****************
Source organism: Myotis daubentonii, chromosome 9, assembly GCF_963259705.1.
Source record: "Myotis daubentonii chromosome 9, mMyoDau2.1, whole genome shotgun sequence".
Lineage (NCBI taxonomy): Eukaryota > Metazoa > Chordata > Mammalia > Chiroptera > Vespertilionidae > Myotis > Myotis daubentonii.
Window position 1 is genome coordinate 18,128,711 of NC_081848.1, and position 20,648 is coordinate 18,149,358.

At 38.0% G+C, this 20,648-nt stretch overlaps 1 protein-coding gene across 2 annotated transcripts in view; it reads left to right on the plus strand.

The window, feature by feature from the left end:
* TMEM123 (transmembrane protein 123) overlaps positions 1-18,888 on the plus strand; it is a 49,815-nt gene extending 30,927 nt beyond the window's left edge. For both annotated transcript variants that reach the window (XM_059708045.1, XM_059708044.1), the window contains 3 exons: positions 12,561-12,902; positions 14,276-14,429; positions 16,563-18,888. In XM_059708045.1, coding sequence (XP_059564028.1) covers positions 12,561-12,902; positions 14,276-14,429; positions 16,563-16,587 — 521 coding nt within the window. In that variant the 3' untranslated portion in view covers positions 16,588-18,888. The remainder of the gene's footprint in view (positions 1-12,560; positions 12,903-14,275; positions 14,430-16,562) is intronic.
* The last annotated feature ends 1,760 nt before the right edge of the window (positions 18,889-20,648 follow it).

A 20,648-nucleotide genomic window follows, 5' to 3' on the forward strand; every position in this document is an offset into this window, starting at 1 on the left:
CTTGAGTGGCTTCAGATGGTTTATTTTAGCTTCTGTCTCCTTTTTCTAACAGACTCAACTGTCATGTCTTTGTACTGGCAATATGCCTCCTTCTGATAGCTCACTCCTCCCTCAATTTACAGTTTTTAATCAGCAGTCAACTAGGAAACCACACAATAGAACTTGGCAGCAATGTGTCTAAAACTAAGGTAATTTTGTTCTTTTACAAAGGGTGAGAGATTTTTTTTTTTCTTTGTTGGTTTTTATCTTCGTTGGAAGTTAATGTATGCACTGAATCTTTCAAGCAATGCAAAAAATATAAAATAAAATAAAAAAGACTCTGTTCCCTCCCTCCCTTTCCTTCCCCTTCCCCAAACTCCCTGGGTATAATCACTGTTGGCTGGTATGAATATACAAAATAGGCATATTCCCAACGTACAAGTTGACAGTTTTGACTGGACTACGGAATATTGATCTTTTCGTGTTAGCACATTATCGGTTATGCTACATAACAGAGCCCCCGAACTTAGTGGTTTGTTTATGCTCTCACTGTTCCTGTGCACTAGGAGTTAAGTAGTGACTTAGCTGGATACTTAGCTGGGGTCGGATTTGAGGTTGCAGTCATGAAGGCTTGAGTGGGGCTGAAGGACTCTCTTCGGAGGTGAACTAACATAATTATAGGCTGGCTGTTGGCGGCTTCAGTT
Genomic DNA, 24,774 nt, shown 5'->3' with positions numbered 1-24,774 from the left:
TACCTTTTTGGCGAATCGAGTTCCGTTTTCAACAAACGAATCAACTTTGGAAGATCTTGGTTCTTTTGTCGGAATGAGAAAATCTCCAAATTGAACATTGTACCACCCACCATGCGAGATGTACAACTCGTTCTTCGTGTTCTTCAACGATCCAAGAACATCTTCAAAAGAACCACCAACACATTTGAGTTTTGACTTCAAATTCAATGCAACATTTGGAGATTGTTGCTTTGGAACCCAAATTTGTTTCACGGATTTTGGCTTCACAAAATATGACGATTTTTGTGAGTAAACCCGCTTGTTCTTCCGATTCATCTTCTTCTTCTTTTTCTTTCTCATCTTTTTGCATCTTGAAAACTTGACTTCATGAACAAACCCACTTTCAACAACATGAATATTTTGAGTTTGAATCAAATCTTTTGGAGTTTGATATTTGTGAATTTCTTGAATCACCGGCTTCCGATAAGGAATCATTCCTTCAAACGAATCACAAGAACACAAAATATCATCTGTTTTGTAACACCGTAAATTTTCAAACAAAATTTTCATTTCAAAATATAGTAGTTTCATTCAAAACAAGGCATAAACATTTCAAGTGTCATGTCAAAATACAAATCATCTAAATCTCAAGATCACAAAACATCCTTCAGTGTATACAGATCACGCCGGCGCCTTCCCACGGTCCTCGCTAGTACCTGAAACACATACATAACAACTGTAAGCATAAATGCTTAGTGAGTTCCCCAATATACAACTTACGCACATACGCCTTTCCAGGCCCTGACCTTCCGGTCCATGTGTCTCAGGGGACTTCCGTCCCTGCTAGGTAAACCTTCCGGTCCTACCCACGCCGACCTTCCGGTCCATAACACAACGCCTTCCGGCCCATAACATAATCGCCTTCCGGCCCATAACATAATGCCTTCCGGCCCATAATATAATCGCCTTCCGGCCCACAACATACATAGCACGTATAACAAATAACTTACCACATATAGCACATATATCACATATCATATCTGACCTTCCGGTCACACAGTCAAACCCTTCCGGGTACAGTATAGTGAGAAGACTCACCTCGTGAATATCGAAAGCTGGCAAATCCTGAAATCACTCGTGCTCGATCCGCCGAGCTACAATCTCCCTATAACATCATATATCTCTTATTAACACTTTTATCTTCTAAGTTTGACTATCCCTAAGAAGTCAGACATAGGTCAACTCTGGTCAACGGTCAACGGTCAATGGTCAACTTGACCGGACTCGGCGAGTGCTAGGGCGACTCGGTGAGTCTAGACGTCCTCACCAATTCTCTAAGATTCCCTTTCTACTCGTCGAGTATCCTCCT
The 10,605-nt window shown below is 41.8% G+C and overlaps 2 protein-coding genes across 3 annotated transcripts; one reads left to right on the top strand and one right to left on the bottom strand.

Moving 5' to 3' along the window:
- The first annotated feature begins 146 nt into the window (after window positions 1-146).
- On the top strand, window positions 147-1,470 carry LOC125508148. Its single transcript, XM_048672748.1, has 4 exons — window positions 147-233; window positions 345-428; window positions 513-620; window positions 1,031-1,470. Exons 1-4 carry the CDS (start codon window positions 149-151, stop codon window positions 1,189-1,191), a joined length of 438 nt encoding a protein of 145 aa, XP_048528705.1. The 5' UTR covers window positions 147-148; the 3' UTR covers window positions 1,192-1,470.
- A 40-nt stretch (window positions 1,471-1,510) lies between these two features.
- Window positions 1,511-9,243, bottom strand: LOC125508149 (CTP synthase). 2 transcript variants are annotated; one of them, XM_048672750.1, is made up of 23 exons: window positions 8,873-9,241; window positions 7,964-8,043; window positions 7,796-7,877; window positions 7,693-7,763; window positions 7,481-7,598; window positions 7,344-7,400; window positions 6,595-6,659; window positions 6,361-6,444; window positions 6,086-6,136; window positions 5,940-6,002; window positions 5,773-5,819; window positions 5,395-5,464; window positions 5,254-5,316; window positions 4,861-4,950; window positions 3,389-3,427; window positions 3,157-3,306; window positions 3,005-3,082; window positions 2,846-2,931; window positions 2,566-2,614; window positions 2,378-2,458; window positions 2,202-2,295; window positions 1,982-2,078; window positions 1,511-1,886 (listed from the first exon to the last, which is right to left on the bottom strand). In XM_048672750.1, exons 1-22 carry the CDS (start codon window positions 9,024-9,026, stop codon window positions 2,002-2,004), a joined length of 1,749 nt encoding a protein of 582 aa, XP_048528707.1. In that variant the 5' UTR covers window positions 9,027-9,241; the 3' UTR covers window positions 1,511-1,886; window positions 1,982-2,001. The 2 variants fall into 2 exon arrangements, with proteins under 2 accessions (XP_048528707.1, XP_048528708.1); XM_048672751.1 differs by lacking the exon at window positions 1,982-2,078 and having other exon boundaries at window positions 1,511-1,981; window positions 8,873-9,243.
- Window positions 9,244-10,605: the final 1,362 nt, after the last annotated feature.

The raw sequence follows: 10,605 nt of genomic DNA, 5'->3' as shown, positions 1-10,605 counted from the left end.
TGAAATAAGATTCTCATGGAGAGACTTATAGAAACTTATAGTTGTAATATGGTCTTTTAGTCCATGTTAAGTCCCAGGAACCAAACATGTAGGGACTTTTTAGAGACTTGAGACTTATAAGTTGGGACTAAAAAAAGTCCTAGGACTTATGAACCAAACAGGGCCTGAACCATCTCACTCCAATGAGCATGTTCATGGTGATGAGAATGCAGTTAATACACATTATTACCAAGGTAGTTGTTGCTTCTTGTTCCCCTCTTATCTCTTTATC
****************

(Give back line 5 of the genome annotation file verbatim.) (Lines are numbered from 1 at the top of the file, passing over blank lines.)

At 38.0% G+C, this 20,648-nt stretch overlaps 1 protein-coding gene across 2 annotated transcripts in view; it reads left to right on the plus strand.